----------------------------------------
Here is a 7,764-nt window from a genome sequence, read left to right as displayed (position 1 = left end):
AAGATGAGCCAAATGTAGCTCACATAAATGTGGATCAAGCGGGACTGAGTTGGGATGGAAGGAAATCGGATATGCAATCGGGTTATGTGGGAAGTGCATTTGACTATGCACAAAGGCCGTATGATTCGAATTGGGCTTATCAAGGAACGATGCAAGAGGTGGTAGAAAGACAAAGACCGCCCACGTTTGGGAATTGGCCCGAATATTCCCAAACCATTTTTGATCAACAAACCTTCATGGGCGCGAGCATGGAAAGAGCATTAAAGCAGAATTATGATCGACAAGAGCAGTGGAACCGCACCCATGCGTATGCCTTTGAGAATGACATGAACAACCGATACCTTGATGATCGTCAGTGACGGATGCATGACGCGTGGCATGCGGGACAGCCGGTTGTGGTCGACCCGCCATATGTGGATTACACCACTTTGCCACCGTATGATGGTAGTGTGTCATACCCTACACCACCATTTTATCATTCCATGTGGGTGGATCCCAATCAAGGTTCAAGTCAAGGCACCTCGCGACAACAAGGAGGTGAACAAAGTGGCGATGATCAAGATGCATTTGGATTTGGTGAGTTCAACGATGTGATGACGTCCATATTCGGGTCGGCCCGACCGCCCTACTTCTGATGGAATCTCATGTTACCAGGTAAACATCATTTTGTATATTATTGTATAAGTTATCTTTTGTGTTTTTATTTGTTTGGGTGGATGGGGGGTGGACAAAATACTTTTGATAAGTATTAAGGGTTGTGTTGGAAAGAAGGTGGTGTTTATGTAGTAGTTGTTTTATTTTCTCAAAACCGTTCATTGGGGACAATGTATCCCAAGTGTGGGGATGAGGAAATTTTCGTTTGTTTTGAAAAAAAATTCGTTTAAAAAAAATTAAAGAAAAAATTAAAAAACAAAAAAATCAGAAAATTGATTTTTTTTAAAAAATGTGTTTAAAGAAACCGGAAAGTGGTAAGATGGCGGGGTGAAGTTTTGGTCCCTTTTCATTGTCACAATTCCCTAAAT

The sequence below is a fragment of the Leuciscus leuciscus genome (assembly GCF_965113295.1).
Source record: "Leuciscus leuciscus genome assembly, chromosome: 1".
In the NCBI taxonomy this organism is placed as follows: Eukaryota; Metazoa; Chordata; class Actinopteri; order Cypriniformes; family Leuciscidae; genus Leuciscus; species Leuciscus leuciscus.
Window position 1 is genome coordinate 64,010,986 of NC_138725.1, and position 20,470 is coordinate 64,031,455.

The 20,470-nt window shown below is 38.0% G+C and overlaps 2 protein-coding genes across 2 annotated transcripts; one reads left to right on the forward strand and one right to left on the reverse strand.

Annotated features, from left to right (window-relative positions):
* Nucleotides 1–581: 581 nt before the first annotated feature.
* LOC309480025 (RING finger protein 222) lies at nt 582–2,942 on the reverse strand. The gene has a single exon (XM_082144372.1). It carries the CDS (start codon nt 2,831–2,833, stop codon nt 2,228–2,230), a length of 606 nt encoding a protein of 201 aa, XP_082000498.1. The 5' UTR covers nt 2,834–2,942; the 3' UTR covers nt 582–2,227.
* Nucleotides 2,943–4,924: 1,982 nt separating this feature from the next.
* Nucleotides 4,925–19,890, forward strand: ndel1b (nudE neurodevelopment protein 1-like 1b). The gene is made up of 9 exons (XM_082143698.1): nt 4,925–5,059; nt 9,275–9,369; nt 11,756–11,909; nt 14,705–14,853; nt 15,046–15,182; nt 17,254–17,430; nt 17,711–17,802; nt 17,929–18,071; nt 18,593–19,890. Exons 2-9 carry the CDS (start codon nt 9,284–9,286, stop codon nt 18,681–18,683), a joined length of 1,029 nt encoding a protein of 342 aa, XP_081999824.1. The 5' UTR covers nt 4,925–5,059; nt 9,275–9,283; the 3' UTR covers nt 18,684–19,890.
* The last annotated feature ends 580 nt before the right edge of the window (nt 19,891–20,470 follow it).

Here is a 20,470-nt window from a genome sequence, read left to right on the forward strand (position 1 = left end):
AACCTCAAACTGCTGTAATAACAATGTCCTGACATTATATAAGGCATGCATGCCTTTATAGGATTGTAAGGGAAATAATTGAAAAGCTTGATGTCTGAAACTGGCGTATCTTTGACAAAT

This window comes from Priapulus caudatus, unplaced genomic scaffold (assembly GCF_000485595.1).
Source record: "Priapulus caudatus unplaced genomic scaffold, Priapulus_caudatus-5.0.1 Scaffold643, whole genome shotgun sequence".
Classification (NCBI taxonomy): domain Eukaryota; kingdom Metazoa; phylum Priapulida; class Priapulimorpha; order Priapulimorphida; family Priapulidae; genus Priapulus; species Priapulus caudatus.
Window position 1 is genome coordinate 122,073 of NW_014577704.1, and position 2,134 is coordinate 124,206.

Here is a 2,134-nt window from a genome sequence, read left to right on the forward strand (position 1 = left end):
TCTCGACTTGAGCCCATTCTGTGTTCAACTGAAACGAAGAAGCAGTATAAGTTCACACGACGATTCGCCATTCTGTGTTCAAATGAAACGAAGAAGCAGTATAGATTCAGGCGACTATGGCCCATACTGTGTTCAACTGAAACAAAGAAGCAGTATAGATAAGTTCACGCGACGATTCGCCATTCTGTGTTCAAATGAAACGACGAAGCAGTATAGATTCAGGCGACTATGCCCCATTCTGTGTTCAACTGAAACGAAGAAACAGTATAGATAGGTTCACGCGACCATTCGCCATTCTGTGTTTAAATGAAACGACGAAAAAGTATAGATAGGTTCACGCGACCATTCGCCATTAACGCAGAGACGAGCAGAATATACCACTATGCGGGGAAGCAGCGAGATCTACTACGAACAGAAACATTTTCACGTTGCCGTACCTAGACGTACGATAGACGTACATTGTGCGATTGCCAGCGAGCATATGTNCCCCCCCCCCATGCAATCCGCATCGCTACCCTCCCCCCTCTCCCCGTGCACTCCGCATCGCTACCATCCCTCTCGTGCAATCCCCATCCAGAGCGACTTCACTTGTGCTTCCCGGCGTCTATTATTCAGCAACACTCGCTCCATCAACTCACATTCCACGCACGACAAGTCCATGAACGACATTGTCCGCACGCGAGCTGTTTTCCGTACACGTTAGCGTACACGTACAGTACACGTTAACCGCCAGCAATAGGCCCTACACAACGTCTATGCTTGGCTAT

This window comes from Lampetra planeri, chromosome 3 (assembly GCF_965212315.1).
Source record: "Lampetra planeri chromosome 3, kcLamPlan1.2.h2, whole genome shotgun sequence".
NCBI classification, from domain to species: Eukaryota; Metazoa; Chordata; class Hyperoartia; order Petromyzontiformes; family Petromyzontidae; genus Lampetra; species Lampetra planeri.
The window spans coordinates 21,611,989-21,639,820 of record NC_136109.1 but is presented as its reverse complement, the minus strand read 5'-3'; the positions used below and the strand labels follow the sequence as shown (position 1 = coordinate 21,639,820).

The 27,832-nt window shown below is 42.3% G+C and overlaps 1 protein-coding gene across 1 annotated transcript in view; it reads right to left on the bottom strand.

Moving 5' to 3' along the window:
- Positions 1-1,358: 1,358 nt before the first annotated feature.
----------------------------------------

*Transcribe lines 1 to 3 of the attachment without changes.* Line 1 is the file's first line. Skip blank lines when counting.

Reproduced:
Here is a 7,764-nt window from a genome sequence, read left to right as displayed (position 1 = left end):
AAGATGAGCCAAATGTAGCTCACATAAATGTGGATCAAGCGGGACTGAGTTGGGATGGAAGGAAATCGGATATGCAATCGGGTTATGTGGGAAGTGCATTTGACTATGCACAAAGGCCGTATGATTCGAATTGGGCTTATCAAGGAACGATGCAAGAGGTGGTAGAAAGACAAAGACCGCCCACGTTTGGGAATTGGCCCGAATATTCCCAAACCATTTTTGATCAACAAACCTTCATGGGCGCGAGCATGGAAAGAGCATTAAAGCAGAATTATGATCGACAAGAGCAGTGGAACCGCACCCATGCGTATGCCTTTGAGAATGACATGAACAACCGATACCTTGATGATCGTCAGTGACGGATGCATGACGCGTGGCATGCGGGACAGCCGGTTGTGGTCGACCCGCCATATGTGGATTACACCACTTTGCCACCGTATGATGGTAGTGTGTCATACCCTACACCACCATTTTATCATTCCATGTGGGTGGATCCCAATCAAGGTTCAAGTCAAGGCACCTCGCGACAACAAGGAGGTGAACAAAGTGGCGATGATCAAGATGCATTTGGATTTGGTGAGTTCAACGATGTGATGACGTCCATATTCGGGTCGGCCCGACCGCCCTACTTCTGATGGAATCTCATGTTACCAGGTAAACATCATTTTGTATATTATTGTATAAGTTATCTTTTGTGTTTTTATTTGTTTGGGTGGATGGGGGGTGGACAAAATACTTTTGATAAGTATTAAGGGTTGTGTTGGAAAGAAGGTGGTGTTTATGTAGTAGTTGTTTTATTTTCTCAAAACCGTTCATTGGGGACAATGTATCCCAAGTGTGGGGATGAGGAAATTTTCGTTTGTTTTGAAAAAAAATTCGTTTAAAAAAAATTAAAGAAAAAATTAAAAAACAAAAAAATCAGAAAATTGATTTTTTTTAAAAAATGTGTTTAAAGAAACCGGAAAGTGGTAAGATGGCGGGGTGAAGTTTTGGTCCCTTTTCATTGTCACAATTCCCTAAAT

The sequence below is a fragment of the Leuciscus leuciscus genome (assembly GCF_965113295.1).